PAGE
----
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Measuring Sustainable Development Goals at a Local Level: A Case of a Metropolitan Area in Romania

Faculty of Geography, Babeș-Bolyai University, Clinicilor Street, 5-7, 400006 Cluj-Napoca, Romania
World and Regional Economics Department, University of Miskolc, 3515 Miskolc-Egyetemváros, Hungary
Author to whom correspondence should be addressed.
Sustainability 2018, 10(11), 3962;
Received: 1 October 2018 / Revised: 27 October 2018 / Accepted: 28 October 2018 / Published: 31 October 2018
(This article belongs to the Section Sustainable Urban and Rural Development)


Metropolitan areas became the breeding ground for economic, political, and cultural concentration as well as for creativity and innovation. Therefore, sustainability within the urban dimension plays a crucial role in the overall success to attain the SDGs (Sustainable Development Goals) and their targets under the 2030 Agenda for Sustainable Development in 2015. Nevertheless, for cities, regions, or countries to monitor and measure their progress, there is a need for harmonized and reliable indicators. Consequently, the current study addresses sustainability on a local level by measuring the extent to which a Romanian metropolitan area achieves the SDGs agreed to in 2015 by the 193-member states of the United Nations. The paper analyses 16 out of the 17 SD (Sustainable Development) goals as the goal titled “Life below water” was not applicable. Relying on mainly quantitative data, we used the method of normalization and aggregation based on the arithmetic mean, which helped us to calculate the scores attained by each of the component localities of the metropolitan area within the SDGs and their overall SDG index. Next to this, the study combines the quantitative data analysis with a GIS (Geographic Information System) computer mapping technique. The results show that the municipality achieved the best results in the metropolitan area and a vertical development process from west to the east prevails. Measuring progress through a well-defined set of indicators and an optimization technique proved to be crucial in defining attainments’ levels within the metropolitan area.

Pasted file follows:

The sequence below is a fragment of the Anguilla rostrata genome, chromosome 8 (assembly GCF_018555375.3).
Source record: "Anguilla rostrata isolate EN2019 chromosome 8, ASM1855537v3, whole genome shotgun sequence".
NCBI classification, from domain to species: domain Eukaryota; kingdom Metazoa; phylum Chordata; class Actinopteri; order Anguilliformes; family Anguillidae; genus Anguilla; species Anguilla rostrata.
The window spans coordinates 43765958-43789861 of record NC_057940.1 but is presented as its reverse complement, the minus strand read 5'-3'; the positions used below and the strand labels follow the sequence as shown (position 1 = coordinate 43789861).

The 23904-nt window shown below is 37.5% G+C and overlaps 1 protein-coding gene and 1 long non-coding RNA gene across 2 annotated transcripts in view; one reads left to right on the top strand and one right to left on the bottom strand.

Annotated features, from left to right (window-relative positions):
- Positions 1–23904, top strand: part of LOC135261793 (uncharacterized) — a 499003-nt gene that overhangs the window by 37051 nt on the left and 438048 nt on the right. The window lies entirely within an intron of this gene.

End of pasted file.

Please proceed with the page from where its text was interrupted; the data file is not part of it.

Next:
1. Introduction

Endeavors towards addressing, measuring, monitoring, or implementing procedures to achieve sustainable development has received great attention in the recent decades. Nevertheless, there always was and most probably will be room for improvement in tools and methods used to ensure development in a sustainable manner. Therefore, in 2015, an agreement was brought in the partnership of 193 countries of the United Nations [1] in developing a framework that would lead to the accomplishment of a large variety of goals in the fields of economic, social, and environmental sustainability by the year of 2030. A wide spectrum of common, broadly applicable and attainable tools was needed to measure the progress of these countries in attaining the goals on one hand and identifying gaps that need more attention on the other. Consequently, the SDG (Sustainable Development Goal) Index and Dashboards have been introduced that offer a synthetized analysis of each country’s performance in achieving the 17 commonly agreed Sustainable Development Goals [2]. It is also important to consider the fact that these goals are not placed on a hierarchical ladder, hence, equal importance should be given to each. Nevertheless, solving global problems require contributions on local, regional, and national levels. Consequently, local governments play a crucial role in developing policies, guiding actions, and stimulating knowledge to contribute to the achievement of the projected sustainable development goals. In the meantime, specific and appropriate tools are needed to audit local conditions, identify problems, take appropriate actions, and measure progress in delivering results and, accordingly, meeting the SDGs.